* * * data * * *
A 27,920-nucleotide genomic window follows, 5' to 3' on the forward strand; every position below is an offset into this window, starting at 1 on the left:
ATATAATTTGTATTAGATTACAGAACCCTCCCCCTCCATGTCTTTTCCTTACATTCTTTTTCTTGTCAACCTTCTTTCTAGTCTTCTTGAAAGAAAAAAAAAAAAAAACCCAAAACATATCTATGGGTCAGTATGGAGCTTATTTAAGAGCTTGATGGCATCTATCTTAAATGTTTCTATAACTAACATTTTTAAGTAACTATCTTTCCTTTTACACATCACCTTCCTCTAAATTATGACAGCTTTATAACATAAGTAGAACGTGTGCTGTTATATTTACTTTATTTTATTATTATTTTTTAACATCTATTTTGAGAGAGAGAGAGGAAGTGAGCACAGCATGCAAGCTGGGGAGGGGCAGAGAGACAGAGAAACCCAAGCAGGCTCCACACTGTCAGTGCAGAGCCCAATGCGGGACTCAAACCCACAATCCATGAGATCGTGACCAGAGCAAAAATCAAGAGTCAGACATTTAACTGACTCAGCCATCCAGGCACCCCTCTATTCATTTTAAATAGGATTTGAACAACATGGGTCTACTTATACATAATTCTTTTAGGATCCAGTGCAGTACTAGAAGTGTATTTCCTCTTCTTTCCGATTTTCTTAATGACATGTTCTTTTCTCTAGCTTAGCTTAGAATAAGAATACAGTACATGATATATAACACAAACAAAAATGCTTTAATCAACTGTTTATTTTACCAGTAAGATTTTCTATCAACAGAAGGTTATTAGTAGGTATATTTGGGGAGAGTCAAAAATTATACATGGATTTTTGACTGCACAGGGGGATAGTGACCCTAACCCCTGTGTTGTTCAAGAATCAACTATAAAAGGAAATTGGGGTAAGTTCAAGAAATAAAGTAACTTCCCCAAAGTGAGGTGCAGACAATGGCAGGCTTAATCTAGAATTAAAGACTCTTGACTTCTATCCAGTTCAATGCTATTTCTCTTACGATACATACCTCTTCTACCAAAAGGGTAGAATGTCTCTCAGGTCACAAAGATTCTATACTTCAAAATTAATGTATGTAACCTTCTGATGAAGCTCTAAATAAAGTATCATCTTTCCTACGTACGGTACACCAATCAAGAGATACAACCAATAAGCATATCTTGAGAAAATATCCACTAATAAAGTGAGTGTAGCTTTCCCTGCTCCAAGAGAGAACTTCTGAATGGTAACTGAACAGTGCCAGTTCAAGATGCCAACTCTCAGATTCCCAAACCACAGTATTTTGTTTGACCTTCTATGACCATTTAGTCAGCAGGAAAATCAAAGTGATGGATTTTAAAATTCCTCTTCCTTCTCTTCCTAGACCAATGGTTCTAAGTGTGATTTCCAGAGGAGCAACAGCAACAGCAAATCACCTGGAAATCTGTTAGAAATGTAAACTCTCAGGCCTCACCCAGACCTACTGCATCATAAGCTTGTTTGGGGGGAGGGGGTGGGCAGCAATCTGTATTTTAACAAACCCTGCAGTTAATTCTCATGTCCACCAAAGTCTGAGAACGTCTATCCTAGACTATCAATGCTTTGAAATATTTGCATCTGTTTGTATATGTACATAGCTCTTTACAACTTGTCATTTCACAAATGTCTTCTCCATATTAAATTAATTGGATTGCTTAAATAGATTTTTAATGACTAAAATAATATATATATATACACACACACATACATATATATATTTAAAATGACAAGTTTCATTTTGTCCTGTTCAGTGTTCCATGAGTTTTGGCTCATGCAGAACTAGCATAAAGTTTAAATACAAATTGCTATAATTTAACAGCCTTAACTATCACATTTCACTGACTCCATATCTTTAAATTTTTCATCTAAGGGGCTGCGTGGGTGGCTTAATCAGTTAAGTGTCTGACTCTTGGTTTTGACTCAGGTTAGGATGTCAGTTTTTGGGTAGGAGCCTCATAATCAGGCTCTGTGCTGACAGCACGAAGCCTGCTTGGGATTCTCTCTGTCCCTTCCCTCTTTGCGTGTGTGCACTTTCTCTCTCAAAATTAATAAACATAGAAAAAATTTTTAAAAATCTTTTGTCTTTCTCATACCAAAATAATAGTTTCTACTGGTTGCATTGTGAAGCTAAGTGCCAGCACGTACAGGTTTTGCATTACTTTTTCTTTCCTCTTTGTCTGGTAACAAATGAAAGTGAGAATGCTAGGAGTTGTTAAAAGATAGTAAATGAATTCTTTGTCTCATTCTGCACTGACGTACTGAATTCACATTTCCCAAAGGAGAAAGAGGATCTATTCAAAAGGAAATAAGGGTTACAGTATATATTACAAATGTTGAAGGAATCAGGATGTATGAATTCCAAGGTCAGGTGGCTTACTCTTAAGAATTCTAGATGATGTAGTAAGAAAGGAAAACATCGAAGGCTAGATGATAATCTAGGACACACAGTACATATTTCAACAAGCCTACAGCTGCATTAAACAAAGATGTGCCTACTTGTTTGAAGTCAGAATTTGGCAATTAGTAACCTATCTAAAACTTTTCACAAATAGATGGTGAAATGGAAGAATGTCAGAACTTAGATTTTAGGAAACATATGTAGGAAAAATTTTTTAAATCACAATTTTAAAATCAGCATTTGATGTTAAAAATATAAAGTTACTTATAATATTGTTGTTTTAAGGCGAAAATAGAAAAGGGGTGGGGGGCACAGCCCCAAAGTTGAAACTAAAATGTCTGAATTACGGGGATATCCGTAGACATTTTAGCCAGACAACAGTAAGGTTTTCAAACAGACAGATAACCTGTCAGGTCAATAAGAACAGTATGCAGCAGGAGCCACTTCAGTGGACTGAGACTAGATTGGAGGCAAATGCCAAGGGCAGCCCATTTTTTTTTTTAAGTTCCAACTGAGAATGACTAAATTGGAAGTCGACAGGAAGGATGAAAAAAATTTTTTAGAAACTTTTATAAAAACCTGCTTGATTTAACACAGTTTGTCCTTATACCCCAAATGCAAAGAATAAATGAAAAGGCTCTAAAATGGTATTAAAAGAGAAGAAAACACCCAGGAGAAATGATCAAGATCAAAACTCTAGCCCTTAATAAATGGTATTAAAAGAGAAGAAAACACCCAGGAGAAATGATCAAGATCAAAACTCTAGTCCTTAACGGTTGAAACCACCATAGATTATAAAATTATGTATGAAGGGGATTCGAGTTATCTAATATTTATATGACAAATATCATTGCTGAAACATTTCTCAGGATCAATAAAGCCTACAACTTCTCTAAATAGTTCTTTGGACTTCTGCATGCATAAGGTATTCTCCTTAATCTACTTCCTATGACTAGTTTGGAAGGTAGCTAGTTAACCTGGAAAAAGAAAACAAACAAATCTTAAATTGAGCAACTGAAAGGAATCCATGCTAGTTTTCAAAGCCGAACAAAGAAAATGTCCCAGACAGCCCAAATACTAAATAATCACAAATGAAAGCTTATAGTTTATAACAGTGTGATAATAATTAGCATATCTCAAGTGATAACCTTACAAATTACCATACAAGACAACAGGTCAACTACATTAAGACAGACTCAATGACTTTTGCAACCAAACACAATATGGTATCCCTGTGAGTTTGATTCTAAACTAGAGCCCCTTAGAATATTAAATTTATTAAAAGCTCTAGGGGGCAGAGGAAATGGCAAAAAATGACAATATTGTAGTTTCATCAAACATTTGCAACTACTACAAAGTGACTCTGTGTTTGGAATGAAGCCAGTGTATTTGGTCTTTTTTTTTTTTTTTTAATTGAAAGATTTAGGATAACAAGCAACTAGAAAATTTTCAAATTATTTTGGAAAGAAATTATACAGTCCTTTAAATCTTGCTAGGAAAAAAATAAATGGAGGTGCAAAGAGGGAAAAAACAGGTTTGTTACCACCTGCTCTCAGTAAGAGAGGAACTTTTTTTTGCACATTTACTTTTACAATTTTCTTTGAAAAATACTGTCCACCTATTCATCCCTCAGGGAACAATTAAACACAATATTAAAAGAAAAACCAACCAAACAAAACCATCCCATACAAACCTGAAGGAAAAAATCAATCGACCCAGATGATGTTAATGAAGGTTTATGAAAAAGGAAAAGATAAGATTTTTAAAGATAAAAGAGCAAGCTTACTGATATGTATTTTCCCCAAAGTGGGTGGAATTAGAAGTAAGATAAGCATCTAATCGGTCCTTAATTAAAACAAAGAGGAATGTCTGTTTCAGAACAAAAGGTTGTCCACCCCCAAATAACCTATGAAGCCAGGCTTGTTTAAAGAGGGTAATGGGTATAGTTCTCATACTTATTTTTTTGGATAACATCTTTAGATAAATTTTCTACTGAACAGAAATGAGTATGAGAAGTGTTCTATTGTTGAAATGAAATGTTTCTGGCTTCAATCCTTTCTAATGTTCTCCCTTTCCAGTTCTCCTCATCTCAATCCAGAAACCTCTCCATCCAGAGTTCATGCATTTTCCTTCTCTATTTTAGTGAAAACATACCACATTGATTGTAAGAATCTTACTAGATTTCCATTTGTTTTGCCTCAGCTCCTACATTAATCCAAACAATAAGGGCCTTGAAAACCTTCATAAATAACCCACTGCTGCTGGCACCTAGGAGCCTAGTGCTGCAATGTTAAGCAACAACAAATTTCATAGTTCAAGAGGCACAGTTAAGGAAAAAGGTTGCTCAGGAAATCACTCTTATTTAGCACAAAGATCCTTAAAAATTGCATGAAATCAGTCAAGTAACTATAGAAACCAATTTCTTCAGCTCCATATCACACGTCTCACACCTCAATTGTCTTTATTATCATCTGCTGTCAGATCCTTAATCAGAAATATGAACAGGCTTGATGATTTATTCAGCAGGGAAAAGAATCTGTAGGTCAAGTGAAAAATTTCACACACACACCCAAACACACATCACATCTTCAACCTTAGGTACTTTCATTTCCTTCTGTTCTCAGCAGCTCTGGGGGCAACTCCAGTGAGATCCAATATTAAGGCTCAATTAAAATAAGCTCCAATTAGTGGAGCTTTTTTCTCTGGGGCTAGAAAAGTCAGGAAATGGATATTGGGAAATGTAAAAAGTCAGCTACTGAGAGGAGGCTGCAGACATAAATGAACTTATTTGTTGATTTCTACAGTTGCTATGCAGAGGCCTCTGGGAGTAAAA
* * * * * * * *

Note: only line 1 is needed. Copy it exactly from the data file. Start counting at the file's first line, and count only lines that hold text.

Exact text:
A 27,920-nucleotide genomic window follows, 5' to 3' on the forward strand; every position below is an offset into this window, starting at 1 on the left: